With the fallout from the Google Authorship and ‘is it a ploy to get us all using Google+?’ question still being bandied around, businesses can be easily confused as to which social media platform is the right one for them.
It can be tempting to be on everything but the problem with this blanket approach is that you may be using platforms that are not suitable and, keeping up to date with them all can be a timing nightmare.
In this article we look at Google+ or G+ and what it can offer you, as well as looking at arguably the most powerful and well-known of social media platforms, Facebook.
Things are changing
Facebook is the ‘daddy of ‘em all’, with a reach that is phenomenal it has, for many years, held the top notch position; it was and still is, the social media platform you must be on. If you wanted to reach out to the largest audience ever, then FB was the place to be.
But things change and on the world of online sharing. Once the poor relation, is seems that the ugly duckling is blossoming into the beautiful swan; 2014 has marked the best year for G+ yet, with its monthly active users reaching 540 million across the globe.
The difference between the two? G+ allows people to search for your business and is obviously geared towards this end of the market, whereas Facebook is more ‘personal’ in its approach but there are reasons why both could be useful, if not essential.
Some people think that circles on G+ are complicated but they are far from that. It’s a way of sorting the wheat from the chaff if you like and rather than being bombarded with every single post or share, you can group people together, choosing what you see and when.
Facebook has a similar set up now with Edgerank, the algorithm it introduced in December 2013. Rather than users being bombarded with items or posts they may find irrelevant, this algorithm sorts what it thinks the user will like. The only problem with this is that you don’t control it – unlike the G+ circles which you set up – the algorithm checks what you have been looking at and makes the decision for you.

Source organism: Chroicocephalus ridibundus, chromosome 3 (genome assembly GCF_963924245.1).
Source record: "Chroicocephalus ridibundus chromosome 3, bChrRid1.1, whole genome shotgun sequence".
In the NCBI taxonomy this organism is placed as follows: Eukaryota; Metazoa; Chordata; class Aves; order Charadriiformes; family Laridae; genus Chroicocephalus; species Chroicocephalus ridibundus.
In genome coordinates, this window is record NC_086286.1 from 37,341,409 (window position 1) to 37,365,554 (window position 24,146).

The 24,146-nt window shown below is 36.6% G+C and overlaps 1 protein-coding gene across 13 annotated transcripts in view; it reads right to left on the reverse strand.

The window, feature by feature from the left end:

On Facebook, any posts or statuses you make will need to reach a certain level of ‘likes’ over a set number of times before it is available to the masses, hence the almost begging Tweets and messages from businesses imploring you to like them on Facebook.
BUT, if this doesn’t work, you can always pay for the privilege with various adverts to boost your appearance and views on the platform. But, some say that this is losing sight of its original intention as small businesses may not have the budgeting resources to play alongside the big players.
Facebook’s algorithm is a double-edged sword; on one hand it has a positive impact but recent bad press from experiments such as the ‘emotion experiment’ has made some people question the platform and its integrity.
However, you cannot throw away 1.32 billion users around the world lightly and so, by improving your Facebook posts, from asking questions to running competitions, you do have an excellent way, at your fingertips of attracting new people and customers to your business.
Is it just about numbers?
Reaching the masses is great but, if only a small percentage buy your product or service, is it worth it for a local, online business?
No sale is a bad sale, and so if it reaps the smallest reward then that is not to be sniffed at but if it comes at a cost in terms of both time and money, it may be worth a re-think.
A G+ ‘hangout’ is as some people say, an awesome resource that allows businesses and customers to connect. Think of it as a modern-day equivalent of consumer research and with G+ and Google being the same, you are sending out some strong signals to the most popular search engine.
So, who to choose?
Internet trends change from week to week; it would be sheer folly to predict today what will be right next week or the week after and so on. However, the rub is that, as a business you need to connect to a wide an audience as possible, but balance it against time spent ‘doing’ social media and the return it gives you.
The answer is this – place the same post across the social media platforms you currently use and see where you get the most responses; do this a few times at different times of the year and it gives you an indication of where your audience is at.
Once you feel you know which platforms are right for your business, put time and energy into creating a plan so that you have something to offer customers and something to talk about over both G+ and Facebook – and any others too!